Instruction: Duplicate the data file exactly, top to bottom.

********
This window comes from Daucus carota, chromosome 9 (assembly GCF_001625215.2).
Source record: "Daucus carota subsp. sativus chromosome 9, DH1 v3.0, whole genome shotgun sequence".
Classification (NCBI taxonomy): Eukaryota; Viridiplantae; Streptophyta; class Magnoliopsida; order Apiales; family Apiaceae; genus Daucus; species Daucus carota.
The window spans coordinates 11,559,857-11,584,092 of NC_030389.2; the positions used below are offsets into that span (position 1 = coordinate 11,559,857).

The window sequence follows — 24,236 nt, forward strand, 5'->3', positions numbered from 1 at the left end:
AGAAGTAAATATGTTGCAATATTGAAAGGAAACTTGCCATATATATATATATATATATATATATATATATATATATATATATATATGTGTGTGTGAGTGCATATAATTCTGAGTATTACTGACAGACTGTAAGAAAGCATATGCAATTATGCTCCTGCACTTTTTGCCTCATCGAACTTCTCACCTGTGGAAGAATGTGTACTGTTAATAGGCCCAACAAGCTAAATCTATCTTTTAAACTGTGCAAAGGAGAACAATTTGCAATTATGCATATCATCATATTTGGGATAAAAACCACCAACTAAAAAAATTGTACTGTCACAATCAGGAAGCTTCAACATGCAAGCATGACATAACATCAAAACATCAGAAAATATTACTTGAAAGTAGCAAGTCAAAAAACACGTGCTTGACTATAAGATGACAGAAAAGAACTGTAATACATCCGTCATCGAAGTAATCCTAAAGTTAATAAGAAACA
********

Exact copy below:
This window comes from Daucus carota, chromosome 9 (assembly GCF_001625215.2).
Source record: "Daucus carota subsp. sativus chromosome 9, DH1 v3.0, whole genome shotgun sequence".
Classification (NCBI taxonomy): Eukaryota; Viridiplantae; Streptophyta; class Magnoliopsida; order Apiales; family Apiaceae; genus Daucus; species Daucus carota.
The window spans coordinates 11,559,857-11,584,092 of NC_030389.2; the positions used below are offsets into that span (position 1 = coordinate 11,559,857).

The window sequence follows — 24,236 nt, forward strand, 5'->3', positions numbered from 1 at the left end:
AGAAGTAAATATGTTGCAATATTGAAAGGAAACTTGCCATATATATATATATATATATATATATATATATATATATATATATATATGTGTGTGTGAGTGCATATAATTCTGAGTATTACTGACAGACTGTAAGAAAGCATATGCAATTATGCTCCTGCACTTTTTGCCTCATCGAACTTCTCACCTGTGGAAGAATGTGTACTGTTAATAGGCCCAACAAGCTAAATCTATCTTTTAAACTGTGCAAAGGAGAACAATTTGCAATTATGCATATCATCATATTTGGGATAAAAACCACCAACTAAAAAAATTGTACTGTCACAATCAGGAAGCTTCAACATGCAAGCATGACATAACATCAAAACATCAGAAAATATTACTTGAAAGTAGCAAGTCAAAAAACACGTGCTTGACTATAAGATGACAGAAAAGAACTGTAATACATCCGTCATCGAAGTAATCCTAAAGTTAATAAGAAACA